How The FAFSA Fiasco Delayed College Decision Day | Crooked Media
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May 12, 2024
What A Day
How The FAFSA Fiasco Delayed College Decision Day

In This Episode

  • “Decision Day” for high school students looking to go to college was pushed back this year to May 15th, rather than the traditional May 1st deadline. The shift was made to accommodate for a host of problems students have had using the new federal financial aid application or FAFSA. We spoke with Ellie Bruecker, the director of research at the Institute for College Access and Success, to get a better sense of where the FAFSA fiasco left college applicants.
  • And in headlines: Israeli forces continued to advance in the southern Gaza city of Rafah, students walk out of commencement speeches at VCU and Duke, and the start of the corruption trial of Senator Bob Menendez.


Show Notes:



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Tre’vell Anderson: It’s Monday, May 13th. I’m Tre’vell Anderson. 


Josie Duffy Rice: And I’m Josie Duffy Rice and this is What a Day where we are encouraging everyone to remain calm in the face of a potential Sriracha shortage. 


Tre’vell Anderson: Yes. The company that makes the beloved hot sauce said it’s halting production until September because it’s pepper supply is too green. 


Josie Duffy Rice: That does not mean that anyone should start panic buying or fighting in the hot sauce aisle. 


Tre’vell Anderson: It’s not that serious. 


Josie Duffy Rice: It’s not that serious. 


Tre’vell Anderson: Just choose another hot sauce. [music break]


Josie Duffy Rice: On today’s show, Israel continues to move into Rafah. Plus, college graduations saw protests over the weekend. 


Tre’vell Anderson: But first Wednesday is the new decision day for a lot of high school seniors looking to go to college. Now, traditionally, students have to decide where they’re going to school by May 1st. But hundreds of schools and universities pushed their deadline back this year to May 15th or even into June because of problems with the federal financial aid application called the FAFSA. 


Josie Duffy Rice: Yeah, that term brings back very stressful memories. And I know, honestly, it’s even more stressful now, right, because the problems with the FAFSA have been going on for a while now. So can you give us a little bit of the history here? 


Tre’vell Anderson: So it all started way back in late December, when the Department of Education rolled out its new version of the FAFSA. It was supposed to be easier for students and their families to navigate, but it was three months late. People usually start filling it out in early October, and there were just so many problems with it. Some students reported issues filling out the form and fixing errors. The Department of Ed had to fix a math issue that left some families qualifying for less aid than they were entitled to. Then there was a glitch that blocked students with undocumented parents from completing their applications. And those delays just created more knock on effects. Because of all the problems, the government couldn’t send FAFSA information to colleges on time, and so colleges couldn’t send prospective students any aid offers. The head of the Federal Student Aid office resigned over the whole mess. But even now, some students are still in the dark about where, or even if they’ll go to college with little time left to decide. So to get a better sense of where this FAFSA fiasco has left students, I spoke with Ellie Bruecker. She’s the director of research at the Institute for College Access and Success. They are a nonprofit that aims to make higher education more affordable and available. And I started by asking her about all the ways this year’s college acceptance cycle looks different from previous years.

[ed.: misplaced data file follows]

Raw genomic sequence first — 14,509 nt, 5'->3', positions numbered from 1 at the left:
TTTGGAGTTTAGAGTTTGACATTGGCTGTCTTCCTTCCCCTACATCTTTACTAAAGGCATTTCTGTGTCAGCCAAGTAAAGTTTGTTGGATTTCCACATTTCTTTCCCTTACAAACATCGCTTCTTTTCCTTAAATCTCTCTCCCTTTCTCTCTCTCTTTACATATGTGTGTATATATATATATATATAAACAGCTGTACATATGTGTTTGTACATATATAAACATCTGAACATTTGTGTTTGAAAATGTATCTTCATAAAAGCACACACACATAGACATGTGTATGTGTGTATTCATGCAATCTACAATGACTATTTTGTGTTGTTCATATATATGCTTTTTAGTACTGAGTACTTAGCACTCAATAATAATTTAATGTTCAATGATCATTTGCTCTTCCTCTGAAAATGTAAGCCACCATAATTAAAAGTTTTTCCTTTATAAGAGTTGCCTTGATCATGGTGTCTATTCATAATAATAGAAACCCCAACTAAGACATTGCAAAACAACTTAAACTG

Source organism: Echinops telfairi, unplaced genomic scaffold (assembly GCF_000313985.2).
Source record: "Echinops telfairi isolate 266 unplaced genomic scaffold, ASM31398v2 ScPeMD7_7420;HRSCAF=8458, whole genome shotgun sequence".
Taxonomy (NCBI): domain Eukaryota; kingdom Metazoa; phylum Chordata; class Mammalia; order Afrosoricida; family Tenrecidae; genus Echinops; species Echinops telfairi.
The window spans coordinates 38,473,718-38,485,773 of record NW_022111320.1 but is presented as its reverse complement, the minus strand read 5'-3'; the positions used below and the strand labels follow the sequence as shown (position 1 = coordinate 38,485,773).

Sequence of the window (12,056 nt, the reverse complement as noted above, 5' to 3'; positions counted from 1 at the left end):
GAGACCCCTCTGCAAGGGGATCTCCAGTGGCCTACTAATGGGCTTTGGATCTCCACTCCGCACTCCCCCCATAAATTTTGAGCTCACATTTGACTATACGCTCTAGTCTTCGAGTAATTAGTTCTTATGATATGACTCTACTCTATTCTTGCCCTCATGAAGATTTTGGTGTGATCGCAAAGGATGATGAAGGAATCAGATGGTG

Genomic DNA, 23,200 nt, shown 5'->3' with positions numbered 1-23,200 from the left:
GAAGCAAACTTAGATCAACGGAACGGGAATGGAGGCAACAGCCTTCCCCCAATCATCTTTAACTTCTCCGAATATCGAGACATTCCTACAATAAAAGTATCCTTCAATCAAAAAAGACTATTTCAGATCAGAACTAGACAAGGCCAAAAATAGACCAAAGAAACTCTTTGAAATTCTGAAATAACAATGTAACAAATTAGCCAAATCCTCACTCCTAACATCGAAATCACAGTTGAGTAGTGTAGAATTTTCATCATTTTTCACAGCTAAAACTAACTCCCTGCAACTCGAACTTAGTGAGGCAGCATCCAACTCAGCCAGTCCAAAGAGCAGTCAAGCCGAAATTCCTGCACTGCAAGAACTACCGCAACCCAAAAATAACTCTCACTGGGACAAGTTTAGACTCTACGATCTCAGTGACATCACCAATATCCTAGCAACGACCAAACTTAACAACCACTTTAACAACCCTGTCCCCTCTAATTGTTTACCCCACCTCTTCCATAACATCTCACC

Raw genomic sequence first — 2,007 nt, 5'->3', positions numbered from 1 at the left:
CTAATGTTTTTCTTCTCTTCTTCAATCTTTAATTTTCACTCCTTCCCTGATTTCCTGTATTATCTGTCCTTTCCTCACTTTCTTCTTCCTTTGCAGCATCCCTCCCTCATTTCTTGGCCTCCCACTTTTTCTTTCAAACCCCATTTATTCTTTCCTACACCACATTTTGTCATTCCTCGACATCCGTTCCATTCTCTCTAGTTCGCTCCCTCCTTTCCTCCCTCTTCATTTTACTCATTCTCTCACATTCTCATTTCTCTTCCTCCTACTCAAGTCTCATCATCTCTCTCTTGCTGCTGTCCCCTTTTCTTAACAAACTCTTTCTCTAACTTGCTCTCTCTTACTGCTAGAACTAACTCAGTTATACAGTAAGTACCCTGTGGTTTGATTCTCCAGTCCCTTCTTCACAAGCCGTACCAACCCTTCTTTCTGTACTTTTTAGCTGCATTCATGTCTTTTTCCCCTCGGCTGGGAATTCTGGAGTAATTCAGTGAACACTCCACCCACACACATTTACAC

Ellie Bruecker We are in a scenario now where most students, I think haven’t made a decision. Lots of students haven’t received financial aid packages yet from all of the colleges that they’ve been admitted to. Um. And plenty of students haven’t decided yet whether they’re going to college because of everything that’s been going on with the FAFSA. So it really hasn’t been a decision day for the majority of students, I think.